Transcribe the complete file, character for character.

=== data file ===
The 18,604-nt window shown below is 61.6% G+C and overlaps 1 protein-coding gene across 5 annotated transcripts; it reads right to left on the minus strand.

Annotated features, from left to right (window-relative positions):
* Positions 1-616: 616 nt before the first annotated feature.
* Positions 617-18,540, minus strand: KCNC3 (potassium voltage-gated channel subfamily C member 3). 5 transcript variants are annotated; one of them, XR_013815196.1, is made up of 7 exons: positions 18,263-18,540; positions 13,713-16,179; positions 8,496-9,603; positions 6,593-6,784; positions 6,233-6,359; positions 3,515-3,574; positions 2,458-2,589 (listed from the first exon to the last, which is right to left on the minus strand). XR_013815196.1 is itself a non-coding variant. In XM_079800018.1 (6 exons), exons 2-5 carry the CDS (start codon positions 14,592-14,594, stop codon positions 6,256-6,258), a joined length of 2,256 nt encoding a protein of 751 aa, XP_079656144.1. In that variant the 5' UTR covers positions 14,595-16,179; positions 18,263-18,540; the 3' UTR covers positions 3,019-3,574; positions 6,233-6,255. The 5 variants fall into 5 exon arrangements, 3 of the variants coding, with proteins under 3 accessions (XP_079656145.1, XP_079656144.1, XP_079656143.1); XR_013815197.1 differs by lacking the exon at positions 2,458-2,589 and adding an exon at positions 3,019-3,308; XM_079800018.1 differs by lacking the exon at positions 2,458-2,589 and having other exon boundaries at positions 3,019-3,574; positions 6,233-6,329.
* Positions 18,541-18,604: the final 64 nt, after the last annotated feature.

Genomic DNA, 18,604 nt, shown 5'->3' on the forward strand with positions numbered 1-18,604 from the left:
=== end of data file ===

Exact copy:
The 18,604-nt window shown below is 61.6% G+C and overlaps 1 protein-coding gene across 5 annotated transcripts; it reads right to left on the minus strand.

Annotated features, from left to right (window-relative positions):
* Positions 1-616: 616 nt before the first annotated feature.
* Positions 617-18,540, minus strand: KCNC3 (potassium voltage-gated channel subfamily C member 3). 5 transcript variants are annotated; one of them, XR_013815196.1, is made up of 7 exons: positions 18,263-18,540; positions 13,713-16,179; positions 8,496-9,603; positions 6,593-6,784; positions 6,233-6,359; positions 3,515-3,574; positions 2,458-2,589 (listed from the first exon to the last, which is right to left on the minus strand). XR_013815196.1 is itself a non-coding variant. In XM_079800018.1 (6 exons), exons 2-5 carry the CDS (start codon positions 14,592-14,594, stop codon positions 6,256-6,258), a joined length of 2,256 nt encoding a protein of 751 aa, XP_079656144.1. In that variant the 5' UTR covers positions 14,595-16,179; positions 18,263-18,540; the 3' UTR covers positions 3,019-3,574; positions 6,233-6,255. The 5 variants fall into 5 exon arrangements, 3 of the variants coding, with proteins under 3 accessions (XP_079656145.1, XP_079656144.1, XP_079656143.1); XR_013815197.1 differs by lacking the exon at positions 2,458-2,589 and adding an exon at positions 3,019-3,308; XM_079800018.1 differs by lacking the exon at positions 2,458-2,589 and having other exon boundaries at positions 3,019-3,574; positions 6,233-6,329.
* Positions 18,541-18,604: the final 64 nt, after the last annotated feature.

Genomic DNA, 18,604 nt, shown 5'->3' on the forward strand with positions numbered 1-18,604 from the left: